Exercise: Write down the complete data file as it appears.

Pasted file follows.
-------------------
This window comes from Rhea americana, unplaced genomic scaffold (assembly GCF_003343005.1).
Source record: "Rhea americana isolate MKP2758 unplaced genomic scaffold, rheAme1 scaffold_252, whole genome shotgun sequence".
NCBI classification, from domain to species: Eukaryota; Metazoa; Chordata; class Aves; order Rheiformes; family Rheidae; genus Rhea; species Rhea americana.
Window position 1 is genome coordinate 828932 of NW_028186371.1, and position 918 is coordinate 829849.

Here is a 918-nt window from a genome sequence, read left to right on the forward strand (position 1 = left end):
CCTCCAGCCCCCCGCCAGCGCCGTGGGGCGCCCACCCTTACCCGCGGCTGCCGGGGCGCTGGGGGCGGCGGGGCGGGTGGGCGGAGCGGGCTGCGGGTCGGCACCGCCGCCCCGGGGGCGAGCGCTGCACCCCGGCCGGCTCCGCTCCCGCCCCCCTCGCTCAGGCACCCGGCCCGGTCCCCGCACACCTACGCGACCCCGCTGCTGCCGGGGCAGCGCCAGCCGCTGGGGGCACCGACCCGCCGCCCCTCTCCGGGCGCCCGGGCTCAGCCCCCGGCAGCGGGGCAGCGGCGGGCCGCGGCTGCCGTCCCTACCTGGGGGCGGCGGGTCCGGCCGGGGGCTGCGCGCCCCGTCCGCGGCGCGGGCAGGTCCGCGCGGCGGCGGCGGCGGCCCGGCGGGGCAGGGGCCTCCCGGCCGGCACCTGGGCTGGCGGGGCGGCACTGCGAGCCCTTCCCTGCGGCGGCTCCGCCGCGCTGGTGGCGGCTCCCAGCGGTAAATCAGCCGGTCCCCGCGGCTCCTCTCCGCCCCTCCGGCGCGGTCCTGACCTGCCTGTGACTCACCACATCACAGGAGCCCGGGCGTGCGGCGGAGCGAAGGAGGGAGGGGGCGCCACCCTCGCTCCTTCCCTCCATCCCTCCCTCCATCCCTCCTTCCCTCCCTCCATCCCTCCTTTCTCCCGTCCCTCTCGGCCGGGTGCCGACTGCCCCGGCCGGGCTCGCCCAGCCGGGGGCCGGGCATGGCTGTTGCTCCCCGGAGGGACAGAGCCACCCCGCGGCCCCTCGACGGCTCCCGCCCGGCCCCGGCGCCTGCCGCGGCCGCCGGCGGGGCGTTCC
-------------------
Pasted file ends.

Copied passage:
This window comes from Rhea americana, unplaced genomic scaffold (assembly GCF_003343005.1).
Source record: "Rhea americana isolate MKP2758 unplaced genomic scaffold, rheAme1 scaffold_252, whole genome shotgun sequence".
NCBI classification, from domain to species: Eukaryota; Metazoa; Chordata; class Aves; order Rheiformes; family Rheidae; genus Rhea; species Rhea americana.
Window position 1 is genome coordinate 828932 of NW_028186371.1, and position 918 is coordinate 829849.

Here is a 918-nt window from a genome sequence, read left to right on the forward strand (position 1 = left end):
CCTCCAGCCCCCCGCCAGCGCCGTGGGGCGCCCACCCTTACCCGCGGCTGCCGGGGCGCTGGGGGCGGCGGGGCGGGTGGGCGGAGCGGGCTGCGGGTCGGCACCGCCGCCCCGGGGGCGAGCGCTGCACCCCGGCCGGCTCCGCTCCCGCCCCCCTCGCTCAGGCACCCGGCCCGGTCCCCGCACACCTACGCGACCCCGCTGCTGCCGGGGCAGCGCCAGCCGCTGGGGGCACCGACCCGCCGCCCCTCTCCGGGCGCCCGGGCTCAGCCCCCGGCAGCGGGGCAGCGGCGGGCCGCGGCTGCCGTCCCTACCTGGGGGCGGCGGGTCCGGCCGGGGGCTGCGCGCCCCGTCCGCGGCGCGGGCAGGTCCGCGCGGCGGCGGCGGCGGCCCGGCGGGGCAGGGGCCTCCCGGCCGGCACCTGGGCTGGCGGGGCGGCACTGCGAGCCCTTCCCTGCGGCGGCTCCGCCGCGCTGGTGGCGGCTCCCAGCGGTAAATCAGCCGGTCCCCGCGGCTCCTCTCCGCCCCTCCGGCGCGGTCCTGACCTGCCTGTGACTCACCACATCACAGGAGCCCGGGCGTGCGGCGGAGCGAAGGAGGGAGGGGGCGCCACCCTCGCTCCTTCCCTCCATCCCTCCCTCCATCCCTCCTTCCCTCCCTCCATCCCTCCTTTCTCCCGTCCCTCTCGGCCGGGTGCCGACTGCCCCGGCCGGGCTCGCCCAGCCGGGGGCCGGGCATGGCTGTTGCTCCCCGGAGGGACAGAGCCACCCCGCGGCCCCTCGACGGCTCCCGCCCGGCCCCGGCGCCTGCCGCGGCCGCCGGCGGGGCGTTCC